Neal Kruis's avatar Neal Kruis  ( 2015-07-29 09:53:41 -0500 )edit

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answered 2015-07-29 03:38:07 -0500

updated 2015-07-29 04:16:11 -0500

You can indeed approximate heating and cooling loads (losses) by doing a manual calculation, but know that this won't be very accurate since you'll be missing a lot of parameters (for example solar heat gains, radiation, latent loads...).

Anyways, your basic loads are as follows:

  • Envelope losses - from floors, walls, ceilings and windows - that can be calculated using q = UA.dT.
  • Infiltration losses, which basic equation is the sensible heat equation q = cp.ρ.Q.dT (where Q is the volumetric airflow rate m3/s, cp is the specific heat capacity of air)
  • Potential ventilation loads (same basic equation as infiltration)

It's always very useful to know those basic equations by heart, so that you can double check any more complicated model (such as a modeling software) outputs. For example, double checking the heating and cooling energy consumption of constant volume dedicated outside air system (DOAS) is really easy using heating and cooling degree days: using a very basic dimensional analysis you can figure out how you're supposed to plug the heating degree days in there to derive kWh/year (I can help if you want). It's also a perfect application since it should be fairly accurate.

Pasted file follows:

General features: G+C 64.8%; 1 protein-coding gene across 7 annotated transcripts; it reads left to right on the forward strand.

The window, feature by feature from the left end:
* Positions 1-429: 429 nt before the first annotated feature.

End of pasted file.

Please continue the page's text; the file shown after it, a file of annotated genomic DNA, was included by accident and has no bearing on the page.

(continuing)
I suggest you read up Chapter 17 and 18 of the ASHRAE Handbook of Fundamentals (they are on a four year cycle so anything like 2009, 2013), and you can also see the Manual J calculations from from ACCA.

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Thank you for the reply Julien. I am not working on an actual project. This only an exercise to see whether or not I have understood the basic principles. I do have the ASHRAE fundamentals 2009,but nor chapters 17, or 18 are of much of the help as they explain the whole heating/cooling load process in detail with tens of factors, coefficients, buffers, which I do not not need,at the moment.They also do not explain the way calculation of heating load could be calculated by the use of heating degree hours. So please can you read my initial reply, and tell me whether or not it is correct? Merci.